Research with faculty in order to improve the usability and collection management at The Claremont Colleges Library.
During the 2016-2017 academic year, The Claremont Colleges Library began a close look at how we can best present the collection to harmonize with our user-centered strategic initiatives. We concluded that we needed to work closely with faculty to help make decisions leading to an active print collection in inviting spaces for browsing and research. Initiatives addressing this issue include faculty task forces, a browsing behavior study and the Library’s work in Shared Print collaborations with other academic libraries.
This study is an in-depth, qualitative analysis of the ways academics at The Claremont Colleges browse library materials, both print and electronic, for their research. It aims to inform the library’s efforts to identify which types of items and subject-based collections researchers need or prefer to have immediately accessible in physical copies and which they do not. This study will also help distinguish elements of the environments (e.g., noise level, furniture) and support Claremont scholars need to feel productive and satisfied when browsing. Finally, it will investigate what expectations Claremont academics who are also instructors have of their students vis-à-vis engaging with library materials in the building’s stacks and online.
For more information, contact Sarah Pickle, Director of Organizational Planning and Assessment.
Gary Kates (History, Pomona) chaired a small group of faculty to provide advice on what the library should consider to create a core/undergraduate print collection, as well as how faculty would like to use and interact with collections for deeper research pursuits. In Spring 2017, we met with a group that spanned three colleges, arts, humanities, and sciences. We received dynamic ideas and thoughtful feedback. In Fall 2017, we are convening a group targeting faculty from social sciences disciplines and the colleges not represented in the first group.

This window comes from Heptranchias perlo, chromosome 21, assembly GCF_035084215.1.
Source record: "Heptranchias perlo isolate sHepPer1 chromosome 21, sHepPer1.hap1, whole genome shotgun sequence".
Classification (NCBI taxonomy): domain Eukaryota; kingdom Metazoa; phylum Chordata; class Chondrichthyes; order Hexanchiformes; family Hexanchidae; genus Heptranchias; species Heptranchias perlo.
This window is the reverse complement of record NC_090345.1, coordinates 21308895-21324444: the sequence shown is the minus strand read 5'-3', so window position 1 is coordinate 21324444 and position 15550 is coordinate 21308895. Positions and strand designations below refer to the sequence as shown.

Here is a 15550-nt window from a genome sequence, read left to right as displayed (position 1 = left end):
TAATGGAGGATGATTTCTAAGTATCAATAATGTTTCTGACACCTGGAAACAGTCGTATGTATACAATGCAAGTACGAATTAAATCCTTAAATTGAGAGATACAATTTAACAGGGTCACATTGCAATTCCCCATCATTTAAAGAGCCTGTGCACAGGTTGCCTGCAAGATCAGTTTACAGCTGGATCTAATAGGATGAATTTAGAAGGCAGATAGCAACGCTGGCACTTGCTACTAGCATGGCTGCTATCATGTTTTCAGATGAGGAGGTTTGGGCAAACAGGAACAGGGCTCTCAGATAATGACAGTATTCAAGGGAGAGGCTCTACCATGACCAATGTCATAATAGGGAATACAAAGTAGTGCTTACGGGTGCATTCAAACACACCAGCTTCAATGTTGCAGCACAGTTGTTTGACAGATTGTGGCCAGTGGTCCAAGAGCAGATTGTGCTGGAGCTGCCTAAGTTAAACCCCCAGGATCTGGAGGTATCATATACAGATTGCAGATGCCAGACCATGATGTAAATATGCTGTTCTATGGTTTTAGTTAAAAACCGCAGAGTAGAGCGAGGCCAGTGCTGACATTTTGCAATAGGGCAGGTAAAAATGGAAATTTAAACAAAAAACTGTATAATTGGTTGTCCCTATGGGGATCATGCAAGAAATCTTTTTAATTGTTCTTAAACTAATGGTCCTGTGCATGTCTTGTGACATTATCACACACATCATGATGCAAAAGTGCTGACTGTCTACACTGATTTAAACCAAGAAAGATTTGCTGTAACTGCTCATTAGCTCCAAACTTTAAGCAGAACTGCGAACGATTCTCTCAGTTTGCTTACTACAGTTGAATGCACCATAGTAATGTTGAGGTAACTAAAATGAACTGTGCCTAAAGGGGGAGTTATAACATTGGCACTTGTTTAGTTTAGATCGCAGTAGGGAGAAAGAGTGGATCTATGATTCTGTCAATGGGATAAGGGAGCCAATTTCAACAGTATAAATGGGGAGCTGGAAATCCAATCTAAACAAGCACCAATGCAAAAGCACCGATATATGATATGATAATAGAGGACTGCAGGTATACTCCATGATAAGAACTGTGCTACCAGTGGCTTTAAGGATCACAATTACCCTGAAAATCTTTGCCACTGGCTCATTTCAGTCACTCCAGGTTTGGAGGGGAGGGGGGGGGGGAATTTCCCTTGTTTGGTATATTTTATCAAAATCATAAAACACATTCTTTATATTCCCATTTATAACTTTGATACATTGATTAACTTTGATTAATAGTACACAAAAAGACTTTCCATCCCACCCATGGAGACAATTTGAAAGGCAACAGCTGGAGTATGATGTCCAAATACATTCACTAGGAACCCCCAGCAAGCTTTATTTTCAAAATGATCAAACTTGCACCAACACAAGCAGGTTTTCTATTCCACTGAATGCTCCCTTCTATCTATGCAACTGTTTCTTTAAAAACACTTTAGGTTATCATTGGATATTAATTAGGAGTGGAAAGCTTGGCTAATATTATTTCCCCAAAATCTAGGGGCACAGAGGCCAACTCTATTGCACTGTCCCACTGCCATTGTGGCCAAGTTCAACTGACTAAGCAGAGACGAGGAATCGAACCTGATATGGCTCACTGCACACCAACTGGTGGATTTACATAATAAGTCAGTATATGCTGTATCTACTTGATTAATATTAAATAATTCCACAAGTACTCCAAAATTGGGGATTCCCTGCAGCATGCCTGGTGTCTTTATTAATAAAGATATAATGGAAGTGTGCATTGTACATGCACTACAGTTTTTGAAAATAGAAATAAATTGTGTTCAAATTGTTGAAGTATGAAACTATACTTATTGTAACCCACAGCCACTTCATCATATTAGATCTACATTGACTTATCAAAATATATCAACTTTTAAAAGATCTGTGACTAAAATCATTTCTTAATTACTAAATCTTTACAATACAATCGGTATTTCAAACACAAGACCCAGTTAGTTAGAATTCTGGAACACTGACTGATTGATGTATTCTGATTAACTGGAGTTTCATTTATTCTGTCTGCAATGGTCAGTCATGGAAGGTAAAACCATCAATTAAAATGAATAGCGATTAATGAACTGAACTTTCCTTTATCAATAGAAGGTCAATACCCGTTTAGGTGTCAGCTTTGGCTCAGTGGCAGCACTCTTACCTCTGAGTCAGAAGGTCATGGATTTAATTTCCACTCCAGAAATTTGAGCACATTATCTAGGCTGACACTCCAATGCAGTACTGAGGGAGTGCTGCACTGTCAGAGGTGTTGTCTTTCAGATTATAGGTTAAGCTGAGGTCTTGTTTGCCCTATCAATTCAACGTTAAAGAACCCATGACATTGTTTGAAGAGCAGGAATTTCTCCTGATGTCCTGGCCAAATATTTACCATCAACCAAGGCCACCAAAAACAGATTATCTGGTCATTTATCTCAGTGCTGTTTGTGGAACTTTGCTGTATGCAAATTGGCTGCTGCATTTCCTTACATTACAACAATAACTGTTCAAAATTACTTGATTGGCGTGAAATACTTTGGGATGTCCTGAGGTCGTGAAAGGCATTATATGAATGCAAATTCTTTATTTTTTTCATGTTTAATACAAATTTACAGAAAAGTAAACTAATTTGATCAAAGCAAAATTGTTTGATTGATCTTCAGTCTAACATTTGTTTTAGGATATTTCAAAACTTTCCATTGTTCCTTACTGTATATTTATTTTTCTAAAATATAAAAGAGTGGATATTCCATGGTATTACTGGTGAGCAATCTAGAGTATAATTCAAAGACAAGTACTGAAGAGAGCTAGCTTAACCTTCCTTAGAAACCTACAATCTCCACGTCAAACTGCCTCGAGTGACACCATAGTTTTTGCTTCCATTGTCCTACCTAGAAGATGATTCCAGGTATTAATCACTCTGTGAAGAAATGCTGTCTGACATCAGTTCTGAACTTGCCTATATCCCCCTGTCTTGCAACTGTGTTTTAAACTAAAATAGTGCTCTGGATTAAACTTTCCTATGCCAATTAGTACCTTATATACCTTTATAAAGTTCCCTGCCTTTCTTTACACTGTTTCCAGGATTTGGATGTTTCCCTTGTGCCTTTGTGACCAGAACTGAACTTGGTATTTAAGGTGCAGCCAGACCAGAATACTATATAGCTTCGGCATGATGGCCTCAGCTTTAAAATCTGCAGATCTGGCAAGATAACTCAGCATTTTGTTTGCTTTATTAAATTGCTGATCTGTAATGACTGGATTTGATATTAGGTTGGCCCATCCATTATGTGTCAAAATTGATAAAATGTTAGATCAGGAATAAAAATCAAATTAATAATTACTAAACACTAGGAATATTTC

In addition to completing the Browsing Behavior Study and a second Faculty Active Print Task Force during Fall 2017, variations of the first Task Force’s recommendations will be piloted over the next year:
- The Faculty Core Collections will begin with a select number of faculty, to feature significant books from each contributor.
- The Asian Library will create small featured collections in its display area of recent faculty work. The display will feature a faculty publication and the materials from our collections used in creation of the work.
- Labeling will be placed in selected stacks drawing attention to e-books in the same call number range, so browsers can be made aware of the additional resources.
- Plans will be created for a “sandbox” for piloting virtual browsing tools.
- Findings from the task forces and browsing behavior study at a “Bite of Learning” session at HMC on December 4th, 2017. We will seek additional venues to share the information as widely as possible.
- Updates and developing ideas will be shared with the Strategic Master Planning Team.
After the Task Force 2.0 concludes its discussions and the browsing interviews are completed, the results will be compiled and analyzed in a full report and communicated widely.
Also read about our Shared Print Program